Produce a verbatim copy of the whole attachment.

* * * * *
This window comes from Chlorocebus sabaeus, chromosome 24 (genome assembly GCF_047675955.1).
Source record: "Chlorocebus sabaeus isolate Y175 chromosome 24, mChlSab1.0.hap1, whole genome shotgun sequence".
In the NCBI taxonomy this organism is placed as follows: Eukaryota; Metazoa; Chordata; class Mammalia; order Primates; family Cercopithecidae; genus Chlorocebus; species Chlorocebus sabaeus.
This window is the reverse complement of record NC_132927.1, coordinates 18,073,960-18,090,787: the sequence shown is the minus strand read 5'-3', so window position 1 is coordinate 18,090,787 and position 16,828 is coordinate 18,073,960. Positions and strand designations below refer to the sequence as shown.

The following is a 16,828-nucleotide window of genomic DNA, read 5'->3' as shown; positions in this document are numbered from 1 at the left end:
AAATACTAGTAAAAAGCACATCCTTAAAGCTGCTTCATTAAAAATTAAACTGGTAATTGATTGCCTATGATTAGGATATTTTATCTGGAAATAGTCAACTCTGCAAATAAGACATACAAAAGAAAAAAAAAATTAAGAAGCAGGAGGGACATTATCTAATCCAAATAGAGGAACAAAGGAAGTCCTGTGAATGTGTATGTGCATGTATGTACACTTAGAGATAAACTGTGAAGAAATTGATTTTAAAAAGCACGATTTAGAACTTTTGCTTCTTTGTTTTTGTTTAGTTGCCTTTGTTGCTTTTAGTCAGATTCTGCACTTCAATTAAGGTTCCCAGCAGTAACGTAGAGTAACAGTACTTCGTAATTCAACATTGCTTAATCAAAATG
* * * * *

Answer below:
This window comes from Chlorocebus sabaeus, chromosome 24 (genome assembly GCF_047675955.1).
Source record: "Chlorocebus sabaeus isolate Y175 chromosome 24, mChlSab1.0.hap1, whole genome shotgun sequence".
In the NCBI taxonomy this organism is placed as follows: Eukaryota; Metazoa; Chordata; class Mammalia; order Primates; family Cercopithecidae; genus Chlorocebus; species Chlorocebus sabaeus.
This window is the reverse complement of record NC_132927.1, coordinates 18,073,960-18,090,787: the sequence shown is the minus strand read 5'-3', so window position 1 is coordinate 18,090,787 and position 16,828 is coordinate 18,073,960. Positions and strand designations below refer to the sequence as shown.

The following is a 16,828-nucleotide window of genomic DNA, read 5'->3' as shown; positions in this document are numbered from 1 at the left end:
AAATACTAGTAAAAAGCACATCCTTAAAGCTGCTTCATTAAAAATTAAACTGGTAATTGATTGCCTATGATTAGGATATTTTATCTGGAAATAGTCAACTCTGCAAATAAGACATACAAAAGAAAAAAAAAATTAAGAAGCAGGAGGGACATTATCTAATCCAAATAGAGGAACAAAGGAAGTCCTGTGAATGTGTATGTGCATGTATGTACACTTAGAGATAAACTGTGAAGAAATTGATTTTAAAAAGCACGATTTAGAACTTTTGCTTCTTTGTTTTTGTTTAGTTGCCTTTGTTGCTTTTAGTCAGATTCTGCACTTCAATTAAGGTTCCCAGCAGTAACGTAGAGTAACAGTACTTCGTAATTCAACATTGCTTAATCAAAATG